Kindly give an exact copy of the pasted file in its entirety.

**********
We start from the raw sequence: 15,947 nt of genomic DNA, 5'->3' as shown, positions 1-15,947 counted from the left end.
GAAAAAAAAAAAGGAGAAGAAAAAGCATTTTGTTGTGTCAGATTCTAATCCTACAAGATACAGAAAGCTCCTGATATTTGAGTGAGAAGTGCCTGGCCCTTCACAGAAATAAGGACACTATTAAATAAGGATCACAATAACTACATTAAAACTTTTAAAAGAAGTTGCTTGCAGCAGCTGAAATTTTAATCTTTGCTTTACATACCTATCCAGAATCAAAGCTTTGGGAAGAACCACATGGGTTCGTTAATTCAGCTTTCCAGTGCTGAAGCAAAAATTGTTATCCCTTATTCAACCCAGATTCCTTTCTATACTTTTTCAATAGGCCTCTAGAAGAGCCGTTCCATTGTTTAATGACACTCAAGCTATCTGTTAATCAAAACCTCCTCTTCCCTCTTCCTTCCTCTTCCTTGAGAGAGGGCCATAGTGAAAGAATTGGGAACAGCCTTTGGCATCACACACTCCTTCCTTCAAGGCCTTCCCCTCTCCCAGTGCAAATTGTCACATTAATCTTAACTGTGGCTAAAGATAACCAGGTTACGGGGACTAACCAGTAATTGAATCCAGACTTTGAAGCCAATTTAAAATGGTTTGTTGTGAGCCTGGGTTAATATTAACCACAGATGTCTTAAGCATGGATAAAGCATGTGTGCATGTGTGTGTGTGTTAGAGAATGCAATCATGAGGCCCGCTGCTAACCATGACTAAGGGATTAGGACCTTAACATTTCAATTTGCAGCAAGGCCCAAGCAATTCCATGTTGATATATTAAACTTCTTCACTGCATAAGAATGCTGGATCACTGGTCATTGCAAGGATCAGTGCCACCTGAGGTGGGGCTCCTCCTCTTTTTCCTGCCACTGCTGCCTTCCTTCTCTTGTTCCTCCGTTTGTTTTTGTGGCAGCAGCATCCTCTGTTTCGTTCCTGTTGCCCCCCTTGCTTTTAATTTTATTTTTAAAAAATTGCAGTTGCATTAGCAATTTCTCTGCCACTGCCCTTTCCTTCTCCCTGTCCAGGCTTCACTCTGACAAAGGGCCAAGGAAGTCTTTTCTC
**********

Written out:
We start from the raw sequence: 15,947 nt of genomic DNA, 5'->3' as shown, positions 1-15,947 counted from the left end.
GAAAAAAAAAAAGGAGAAGAAAAAGCATTTTGTTGTGTCAGATTCTAATCCTACAAGATACAGAAAGCTCCTGATATTTGAGTGAGAAGTGCCTGGCCCTTCACAGAAATAAGGACACTATTAAATAAGGATCACAATAACTACATTAAAACTTTTAAAAGAAGTTGCTTGCAGCAGCTGAAATTTTAATCTTTGCTTTACATACCTATCCAGAATCAAAGCTTTGGGAAGAACCACATGGGTTCGTTAATTCAGCTTTCCAGTGCTGAAGCAAAAATTGTTATCCCTTATTCAACCCAGATTCCTTTCTATACTTTTTCAATAGGCCTCTAGAAGAGCCGTTCCATTGTTTAATGACACTCAAGCTATCTGTTAATCAAAACCTCCTCTTCCCTCTTCCTTCCTCTTCCTTGAGAGAGGGCCATAGTGAAAGAATTGGGAACAGCCTTTGGCATCACACACTCCTTCCTTCAAGGCCTTCCCCTCTCCCAGTGCAAATTGTCACATTAATCTTAACTGTGGCTAAAGATAACCAGGTTACGGGGACTAACCAGTAATTGAATCCAGACTTTGAAGCCAATTTAAAATGGTTTGTTGTGAGCCTGGGTTAATATTAACCACAGATGTCTTAAGCATGGATAAAGCATGTGTGCATGTGTGTGTGTGTTAGAGAATGCAATCATGAGGCCCGCTGCTAACCATGACTAAGGGATTAGGACCTTAACATTTCAATTTGCAGCAAGGCCCAAGCAATTCCATGTTGATATATTAAACTTCTTCACTGCATAAGAATGCTGGATCACTGGTCATTGCAAGGATCAGTGCCACCTGAGGTGGGGCTCCTCCTCTTTTTCCTGCCACTGCTGCCTTCCTTCTCTTGTTCCTCCGTTTGTTTTTGTGGCAGCAGCATCCTCTGTTTCGTTCCTGTTGCCCCCCTTGCTTTTAATTTTATTTTTAAAAAATTGCAGTTGCATTAGCAATTTCTCTGCCACTGCCCTTTCCTTCTCCCTGTCCAGGCTTCACTCTGACAAAGGGCCAAGGAAGTCTTTTCTC